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* 1, 2 , 1 , 2, 3 , 2 , 4
1  Department of Civil and Structural Engineering, University of Bradford, Bradford, the United Kingdom
2  Department of Civil Engineering, Hacettepe University, Ankara, Turkey
3  Institute of Science, Hacettepe University, Beytepe, Ankara, Turkey
4  Department of Civil Engineering, Yozgat Bozok University, Yozgat, Turkey
Academic Editor: Frank Dehn


As a consequence of ever-increasing urban population and continuous development of industrialization and economies of countries around the world, construction and demolition industry gained eye-catching popularity, although it is also considered one of the largest producers of solid wastes globally. In an effort to counteract the negative effects of the growing construction and demolition waste (CDW) issue, the current study focused on the utilization of mixed CDW-based materials such as hollow brick (HB), red clay brick (RCB), roof tile (RT), glass (G) and concrete (C) in the production of geopolymer binders. These materials were acquired from the demolished residential buildings in an urban transformation area and then subjected to identical two-step crushing-milling procedure to reach sufficient fineness for geopolymerization. In the first stage of the study, these materials were used singly in the production of geopolymer binders to analyse the effects of material characteristics (e.g., fineness, chemical composition and crystalline nature) on the geopolymerization performance. Thereafter, these materials were used altogether in a quinary mixture to produce geopolymer binders with the purpose of better simulating the real life conditions where CDWs are obtained altogether and time-/energy-consuming to separate. In order to characterize the performance of different CDW-based materials, several mixture designs were made by the use of sodium hydroxide (NaOH) as the alkali activator. After applying thermal curing to the geopolymer pastes, compressive strength tests were performed in addition to the microstructural analyses. Results showed that, compressive strength values of up to 55 MPa can successfully be achieved depending on the mixture proportioning. While RT was found to be the most effective material in terms of mechanical performance of CDW-based geopolymer binders, G and C exhibited poor performances due to relatively coarse particle size distribution and inadequate chemical composition of SiO2 and Al2O3 which is a necessity for an effective geopolymerization. In-depth microstructural analyses supported that the geopolymer pastes with higher compressive strength have a denser and more homogeneous microstructure. The main reaction products of geopolymer binders were mostly sodium aluminosilicate hydrate (N-A-S-H) gels with zeolite-like structures and partially calcium aluminosilicate hydrate (C-A-S-H) gels arisen from the use of C with high CaO content. Our results proved that CDW-based materials can successfully be used in the production of geopolymers can be regarded as promising alternatives to traditional systems based on Portland cement.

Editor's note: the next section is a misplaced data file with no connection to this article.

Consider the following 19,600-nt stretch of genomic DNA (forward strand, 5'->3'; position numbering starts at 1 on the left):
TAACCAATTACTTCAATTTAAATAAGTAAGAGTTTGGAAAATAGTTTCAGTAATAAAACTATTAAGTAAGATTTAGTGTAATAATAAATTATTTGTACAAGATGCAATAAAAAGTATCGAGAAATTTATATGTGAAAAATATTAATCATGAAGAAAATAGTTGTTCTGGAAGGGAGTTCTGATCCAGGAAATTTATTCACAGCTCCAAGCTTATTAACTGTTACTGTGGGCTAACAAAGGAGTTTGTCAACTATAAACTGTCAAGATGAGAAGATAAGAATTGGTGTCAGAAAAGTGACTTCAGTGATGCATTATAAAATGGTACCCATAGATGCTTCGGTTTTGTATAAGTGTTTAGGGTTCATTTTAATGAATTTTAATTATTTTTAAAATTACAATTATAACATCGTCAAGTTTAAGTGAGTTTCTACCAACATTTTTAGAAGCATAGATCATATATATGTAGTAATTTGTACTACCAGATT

Keywords: Construction and demolition waste (CDW); Geopolymer; Compressive strength; Microstructure